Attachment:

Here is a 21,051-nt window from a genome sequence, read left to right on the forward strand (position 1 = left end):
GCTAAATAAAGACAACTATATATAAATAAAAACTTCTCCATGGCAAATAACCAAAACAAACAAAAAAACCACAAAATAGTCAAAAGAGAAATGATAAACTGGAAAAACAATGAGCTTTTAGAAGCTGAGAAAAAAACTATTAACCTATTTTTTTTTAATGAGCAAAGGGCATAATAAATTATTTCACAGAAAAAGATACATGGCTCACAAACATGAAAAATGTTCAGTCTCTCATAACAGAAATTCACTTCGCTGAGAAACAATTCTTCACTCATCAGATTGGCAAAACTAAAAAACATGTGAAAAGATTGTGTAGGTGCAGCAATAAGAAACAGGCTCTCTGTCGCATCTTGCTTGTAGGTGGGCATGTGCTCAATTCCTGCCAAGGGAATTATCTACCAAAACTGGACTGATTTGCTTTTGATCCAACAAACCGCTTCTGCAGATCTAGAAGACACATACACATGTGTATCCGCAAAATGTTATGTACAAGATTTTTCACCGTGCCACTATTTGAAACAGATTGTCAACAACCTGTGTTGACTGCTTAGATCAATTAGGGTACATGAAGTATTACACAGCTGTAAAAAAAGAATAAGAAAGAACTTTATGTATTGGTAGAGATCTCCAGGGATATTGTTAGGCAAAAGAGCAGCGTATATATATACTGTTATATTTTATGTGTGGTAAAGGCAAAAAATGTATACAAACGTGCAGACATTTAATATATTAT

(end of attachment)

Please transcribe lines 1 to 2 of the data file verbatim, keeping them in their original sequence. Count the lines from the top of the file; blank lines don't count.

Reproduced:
Here is a 21,051-nt window from a genome sequence, read left to right on the forward strand (position 1 = left end):
GCTAAATAAAGACAACTATATATAAATAAAAACTTCTCCATGGCAAATAACCAAAACAAACAAAAAAACCACAAAATAGTCAAAAGAGAAATGATAAACTGGAAAAACAATGAGCTTTTAGAAGCTGAGAAAAAAACTATTAACCTATTTTTTTTTAATGAGCAAAGGGCATAATAAATTATTTCACAGAAAAAGATACATGGCTCACAAACATGAAAAATGTTCAGTCTCTCATAACAGAAATTCACTTCGCTGAGAAACAATTCTTCACTCATCAGATTGGCAAAACTAAAAAACATGTGAAAAGATTGTGTAGGTGCAGCAATAAGAAACAGGCTCTCTGTCGCATCTTGCTTGTAGGTGGGCATGTGCTCAATTCCTGCCAAGGGAATTATCTACCAAAACTGGACTGATTTGCTTTTGATCCAACAAACCGCTTCTGCAGATCTAGAAGACACATACACATGTGTATCCGCAAAATGTTATGTACAAGATTTTTCACCGTGCCACTATTTGAAACAGATTGTCAACAACCTGTGTTGACTGCTTAGATCAATTAGGGTACATGAAGTATTACACAGCTGTAAAAAAAGAATAAGAAAGAACTTTATGTATTGGTAGAGATCTCCAGGGATATTGTTAGGCAAAAGAGCAGCGTATATATATACTGTTATATTTTATGTGTGGTAAAGGCAAAAAATGTATACAAACGTGCAGACATTTAATATATTAT